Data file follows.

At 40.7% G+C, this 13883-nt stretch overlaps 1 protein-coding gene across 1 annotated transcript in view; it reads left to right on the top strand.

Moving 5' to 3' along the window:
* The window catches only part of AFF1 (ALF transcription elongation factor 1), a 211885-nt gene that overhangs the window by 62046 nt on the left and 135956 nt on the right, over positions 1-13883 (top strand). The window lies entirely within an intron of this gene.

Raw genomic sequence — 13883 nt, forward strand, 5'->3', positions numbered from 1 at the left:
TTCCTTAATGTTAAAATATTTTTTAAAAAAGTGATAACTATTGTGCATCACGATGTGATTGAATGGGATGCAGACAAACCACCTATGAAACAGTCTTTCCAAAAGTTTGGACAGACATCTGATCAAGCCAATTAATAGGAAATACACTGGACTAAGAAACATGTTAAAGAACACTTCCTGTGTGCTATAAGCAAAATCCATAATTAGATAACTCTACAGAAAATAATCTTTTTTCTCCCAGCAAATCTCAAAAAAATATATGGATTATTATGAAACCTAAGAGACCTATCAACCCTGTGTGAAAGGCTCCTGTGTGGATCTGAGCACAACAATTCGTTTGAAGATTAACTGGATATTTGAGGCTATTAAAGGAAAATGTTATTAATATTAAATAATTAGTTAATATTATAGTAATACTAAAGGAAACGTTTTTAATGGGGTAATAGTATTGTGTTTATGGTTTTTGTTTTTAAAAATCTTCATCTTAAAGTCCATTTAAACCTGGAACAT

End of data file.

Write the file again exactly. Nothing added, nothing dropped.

At 40.7% G+C, this 13883-nt stretch overlaps 1 protein-coding gene across 1 annotated transcript in view; it reads left to right on the top strand.

Moving 5' to 3' along the window:
* The window catches only part of AFF1 (ALF transcription elongation factor 1), a 211885-nt gene that overhangs the window by 62046 nt on the left and 135956 nt on the right, over positions 1-13883 (top strand). The window lies entirely within an intron of this gene.

Raw genomic sequence — 13883 nt, forward strand, 5'->3', positions numbered from 1 at the left:
TTCCTTAATGTTAAAATATTTTTTAAAAAAGTGATAACTATTGTGCATCACGATGTGATTGAATGGGATGCAGACAAACCACCTATGAAACAGTCTTTCCAAAAGTTTGGACAGACATCTGATCAAGCCAATTAATAGGAAATACACTGGACTAAGAAACATGTTAAAGAACACTTCCTGTGTGCTATAAGCAAAATCCATAATTAGATAACTCTACAGAAAATAATCTTTTTTCTCCCAGCAAATCTCAAAAAAATATATGGATTATTATGAAACCTAAGAGACCTATCAACCCTGTGTGAAAGGCTCCTGTGTGGATCTGAGCACAACAATTCGTTTGAAGATTAACTGGATATTTGAGGCTATTAAAGGAAAATGTTATTAATATTAAATAATTAGTTAATATTATAGTAATACTAAAGGAAACGTTTTTAATGGGGTAATAGTATTGTGTTTATGGTTTTTGTTTTTAAAAATCTTCATCTTAAAGTCCATTTAAACCTGGAACAT